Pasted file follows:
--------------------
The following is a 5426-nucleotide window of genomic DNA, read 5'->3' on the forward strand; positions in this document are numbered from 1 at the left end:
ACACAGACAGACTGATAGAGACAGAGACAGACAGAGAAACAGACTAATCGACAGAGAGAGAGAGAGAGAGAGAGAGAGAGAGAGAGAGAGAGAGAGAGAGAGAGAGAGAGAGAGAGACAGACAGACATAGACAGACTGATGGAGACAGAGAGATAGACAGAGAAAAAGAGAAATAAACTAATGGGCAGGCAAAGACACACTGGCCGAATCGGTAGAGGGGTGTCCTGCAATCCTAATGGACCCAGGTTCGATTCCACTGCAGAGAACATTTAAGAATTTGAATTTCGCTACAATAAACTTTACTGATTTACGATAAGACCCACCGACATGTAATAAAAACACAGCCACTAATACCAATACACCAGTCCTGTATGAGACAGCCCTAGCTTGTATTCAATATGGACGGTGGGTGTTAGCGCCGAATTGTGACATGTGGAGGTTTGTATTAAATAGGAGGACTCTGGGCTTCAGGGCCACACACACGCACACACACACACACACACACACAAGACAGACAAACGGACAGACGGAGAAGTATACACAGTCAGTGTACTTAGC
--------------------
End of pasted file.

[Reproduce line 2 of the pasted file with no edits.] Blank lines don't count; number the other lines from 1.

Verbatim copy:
ACACAGACAGACTGATAGAGACAGAGACAGACAGAGAAACAGACTAATCGACAGAGAGAGAGAGAGAGAGAGAGAGAGAGAGAGAGAGAGAGAGAGAGAGAGAGAGAGAGAGAGAGACAGACAGACATAGACAGACTGATGGAGACAGAGAGATAGACAGAGAAAAAGAGAAATAAACTAATGGGCAGGCAAAGACACACTGGCCGAATCGGTAGAGGGGTGTCCTGCAATCCTAATGGACCCAGGTTCGATTCCACTGCAGAGAACATTTAAGAATTTGAATTTCGCTACAATAAACTTTACTGATTTACGATAAGACCCACCGACATGTAATAAAAACACAGCCACTAATACCAATACACCAGTCCTGTATGAGACAGCCCTAGCTTGTATTCAATATGGACGGTGGGTGTTAGCGCCGAATTGTGACATGTGGAGGTTTGTATTAAATAGGAGGACTCTGGGCTTCAGGGCCACACACACGCACACACACACACACACACACACAAGACAGACAAACGGACAGACGGAGAAGTATACACAGTCAGTGTACTTAGC